Healthy skepticism is obviously the lifeblood of a functioning society, yet there are moments when distrust of The Man can have dire consequences. That is too often the case in the public-health sphere, which we reckon makes sense—the notion of injecting ourselves with foreign agents is terrifying, especially since it’s so hard to observe how […]

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First, Do No Harm

April 28th, 2010 · Comments Off on First, Do No Harm

While we’re sensitive to the fact that millions of people trust folk cures more than modern remedies, stories like this one make us question whether shamanism deserves to survive in the post-antibiotics age: A couple in Samoa ,who perform traditional healing, have been found guilty of causing actual bodily harm, but had charges of manslaughter […]

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The Dane Behind Snooki

April 13th, 2010 · 5 Comments

Last Friday’s post about steroid use among Bangladeshi prostitutes elicited this great comment from a longtime Friend ‘o Microkhan: It seems like there might be an interesting parallel between perceptions of fatness and tanning. In both cases, there seems to be a general trend that as cultures move away from subsistence living. Lower body mass […]

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A Heyday Down East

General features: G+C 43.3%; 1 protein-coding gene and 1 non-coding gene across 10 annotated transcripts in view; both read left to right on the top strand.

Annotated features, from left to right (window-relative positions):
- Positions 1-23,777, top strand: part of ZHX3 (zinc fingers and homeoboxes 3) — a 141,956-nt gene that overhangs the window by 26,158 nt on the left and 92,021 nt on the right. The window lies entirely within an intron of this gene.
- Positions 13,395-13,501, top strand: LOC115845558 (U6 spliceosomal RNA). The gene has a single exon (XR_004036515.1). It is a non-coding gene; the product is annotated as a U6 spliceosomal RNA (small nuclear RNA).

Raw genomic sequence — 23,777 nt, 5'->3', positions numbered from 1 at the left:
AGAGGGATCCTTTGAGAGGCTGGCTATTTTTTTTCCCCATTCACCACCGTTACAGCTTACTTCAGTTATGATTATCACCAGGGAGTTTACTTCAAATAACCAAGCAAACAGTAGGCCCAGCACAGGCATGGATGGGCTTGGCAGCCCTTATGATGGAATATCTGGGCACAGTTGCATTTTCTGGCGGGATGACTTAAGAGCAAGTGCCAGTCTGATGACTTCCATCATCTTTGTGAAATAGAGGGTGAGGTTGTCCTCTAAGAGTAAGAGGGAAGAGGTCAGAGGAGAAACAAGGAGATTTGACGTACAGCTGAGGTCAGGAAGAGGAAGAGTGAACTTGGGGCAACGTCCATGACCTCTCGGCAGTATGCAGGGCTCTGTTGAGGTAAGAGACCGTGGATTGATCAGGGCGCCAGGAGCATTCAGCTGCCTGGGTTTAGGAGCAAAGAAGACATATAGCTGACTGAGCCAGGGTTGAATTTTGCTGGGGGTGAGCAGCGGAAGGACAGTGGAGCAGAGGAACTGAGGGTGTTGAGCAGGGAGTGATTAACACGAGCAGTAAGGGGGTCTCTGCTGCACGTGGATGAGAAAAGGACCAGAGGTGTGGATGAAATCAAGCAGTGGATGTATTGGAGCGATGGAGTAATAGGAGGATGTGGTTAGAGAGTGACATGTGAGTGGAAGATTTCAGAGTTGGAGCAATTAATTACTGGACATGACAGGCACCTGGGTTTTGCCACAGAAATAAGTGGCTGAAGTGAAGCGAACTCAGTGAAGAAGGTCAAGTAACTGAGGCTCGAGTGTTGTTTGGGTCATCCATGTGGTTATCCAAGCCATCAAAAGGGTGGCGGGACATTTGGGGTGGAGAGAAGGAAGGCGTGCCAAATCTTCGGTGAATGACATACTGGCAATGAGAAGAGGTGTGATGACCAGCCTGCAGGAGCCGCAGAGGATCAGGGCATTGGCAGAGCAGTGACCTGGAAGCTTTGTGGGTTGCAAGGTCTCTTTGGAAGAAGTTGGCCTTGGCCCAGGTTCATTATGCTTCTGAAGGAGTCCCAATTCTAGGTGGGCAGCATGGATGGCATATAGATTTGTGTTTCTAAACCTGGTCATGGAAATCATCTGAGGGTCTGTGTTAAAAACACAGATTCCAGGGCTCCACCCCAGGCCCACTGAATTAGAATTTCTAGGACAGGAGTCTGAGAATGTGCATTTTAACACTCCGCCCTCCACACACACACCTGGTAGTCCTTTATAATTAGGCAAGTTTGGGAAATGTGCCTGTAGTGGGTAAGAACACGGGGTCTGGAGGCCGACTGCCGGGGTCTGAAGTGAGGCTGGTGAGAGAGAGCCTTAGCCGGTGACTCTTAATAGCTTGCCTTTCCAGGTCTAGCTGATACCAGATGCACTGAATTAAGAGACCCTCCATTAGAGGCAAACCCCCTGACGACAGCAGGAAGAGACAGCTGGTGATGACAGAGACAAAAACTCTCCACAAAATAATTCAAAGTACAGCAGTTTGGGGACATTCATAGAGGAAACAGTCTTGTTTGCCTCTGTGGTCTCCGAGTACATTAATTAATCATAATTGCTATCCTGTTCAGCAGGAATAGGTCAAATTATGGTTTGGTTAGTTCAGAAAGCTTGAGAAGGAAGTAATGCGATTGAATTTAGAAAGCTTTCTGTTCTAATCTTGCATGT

January 26th, 2010 · Comments Off on A Heyday Down East

Whenever we drive through a mid-sized American town that has obviously seen better days, we wonder what industry built the once stately homes that have fallen into gentle disrepair. In most cases, it seems, such towns have fallen victim to the decline in manufacturing—Waterbury’s reign as “Brass City,” for example, certainly seems like a distant […]

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Antivenin and Econ 101

November 2nd, 2009 · 3 Comments

We initially didn’t quite believe the top-shelf venom prices quotes in this 1995 piece about Caucasian vipers. Upwards of $1,000 per gram just struck as too high, given the relative abundance of the most desirable species. But sure enough, the latest price list from the Kentucky Reptile Zoo proved our skepticism misplaced; a gram’s worth […]

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A State That’s Untouchable, Like Eliot Ness

October 16th, 2009 · 2 Comments

Instead of hitting you with our weekly Bad Movie Friday entry, we’ve decided to round out our cough-syrup trilogy with a classic ad: Oddjob shilling for Vicks Formula 44. Good thing there’s no narcotic in there to slow him down. And the phenylpropanolamine should make him a much more energetic opponent for Mr. Bond. We’re […]

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Tippin’ on 44